Birthdays are all about false hopes. Of growing up. Or false fears. Of growing older. It’s the days in between each birthday that matter.
It’s a myth you know. You don’t actually grow older on your birthday. You and I are ageing as you read this. Age is just a number. And birthdays. Well birthdays are overrated.
December 8, 2012 started and ended like any other day in our family. We woke you up and wished you. We brushed your teeth, bathed and fed you . Then we did birthday-ey things together as a family. We went to the park, to the beach, and had dinner outside. You huffed and puffed at the 3 candles on your birthday cake and I secretly blew them, so that your face beamed at the tiny victory over the flames. Upon your request, the candles were lit thrice and thrice I blew them secretly so that we could see you smile. We put you to bed, kissed you goodnight and the day ended.
I watched my little boy that day. You were just the same as the day before. You still hated milk. You were still jealous of your lil brother. You still couldn’t aim quite well when you peed.
3 birthdays so far, but the days I will remember are those ‘normal’ days in between when something you do or say makes me realise you’re growing up. Too soon.
There’s been a few such moments so far:
– You were about 6 months old, and playing with a bunch of keys, and Daddy took them away. You burst into tears. Big fat sad tears rolling down your cheeks. I remember that day as the day you encountered loss for the first time. I prayed you would have the strength to deal with it in your life.
– You were almost 10 months old when you took your first steps . I had blogged about it here. In all the diaper commercials the babies always walk towards the mother. But you toddled away from me. .. I think that signalled your need to be independent . And I began my slow journey of letting go.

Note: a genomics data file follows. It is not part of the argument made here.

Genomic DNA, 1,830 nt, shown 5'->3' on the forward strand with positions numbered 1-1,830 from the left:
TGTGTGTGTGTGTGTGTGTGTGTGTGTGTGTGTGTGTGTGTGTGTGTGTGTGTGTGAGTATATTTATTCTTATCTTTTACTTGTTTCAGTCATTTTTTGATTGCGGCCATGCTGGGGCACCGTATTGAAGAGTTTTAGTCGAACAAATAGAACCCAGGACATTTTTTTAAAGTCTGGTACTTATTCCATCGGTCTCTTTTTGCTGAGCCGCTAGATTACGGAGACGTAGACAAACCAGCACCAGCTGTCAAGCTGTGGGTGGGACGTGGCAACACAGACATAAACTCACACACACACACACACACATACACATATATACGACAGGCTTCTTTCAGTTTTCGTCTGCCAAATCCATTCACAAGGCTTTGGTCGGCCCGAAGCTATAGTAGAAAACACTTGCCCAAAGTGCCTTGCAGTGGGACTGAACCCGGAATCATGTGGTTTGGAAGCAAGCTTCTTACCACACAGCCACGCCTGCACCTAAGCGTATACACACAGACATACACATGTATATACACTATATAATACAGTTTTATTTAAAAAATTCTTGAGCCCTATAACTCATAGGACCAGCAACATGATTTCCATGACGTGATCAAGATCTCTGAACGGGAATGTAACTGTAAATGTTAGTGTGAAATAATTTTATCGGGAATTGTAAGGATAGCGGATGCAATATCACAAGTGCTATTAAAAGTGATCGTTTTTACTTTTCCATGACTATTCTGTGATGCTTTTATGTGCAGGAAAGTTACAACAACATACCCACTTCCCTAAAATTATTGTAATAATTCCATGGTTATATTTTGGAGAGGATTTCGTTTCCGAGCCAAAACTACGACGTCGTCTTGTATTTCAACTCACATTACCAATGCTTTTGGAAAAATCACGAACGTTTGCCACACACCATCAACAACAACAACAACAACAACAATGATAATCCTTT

– You were about 2.5 years old and had bit of a potty accident one day. I remember being so furious. Words I wish I hadn’t said were spoken. I remember my anguish, frustration and my sense of failure. You see, we mothers must blame ourselves. You appeared unperturbed by my outburst and I walked you to school in stony silence.
Then something happened as we reached the entrance of the school. You looked at me and burst into tears. Like your heart would break. Mine broke right there. A thousand shattered pieces marked with regret, shame and guilt.
That day I realised. You’re listening. Always. That my words would become your inner voice. I vowed to watch what I say to you.
Turning 3 years old is in actuality no biggie. It’s just another day. It’s the other little moments which matter.
You’ll someday learn that X and Y are not just alphabets in your Alphabet Song , but they are big players of a puzzle called Algebra.
Someday you’ll realise that when Amma smiles at some people, it doesn’t quite reach up to her eyes.
You’ll get there. These scary, worldly dimensions we all take on. The process of growing up. It has begun. And I don’t need no cake and candles to tell me that.
But I’ll be right here, hoarding up the little moments in between in my memory . Wider face, longer limbs, more questions, stronger reactions. A lifetime of birthdays, my son. And an eternity of memories for me.
Note: It’s a kind of an annual tradition to ensure I write one birthday post for Ryan and Steve every year.
Click here if you want to read the previous birthday’s blog entries: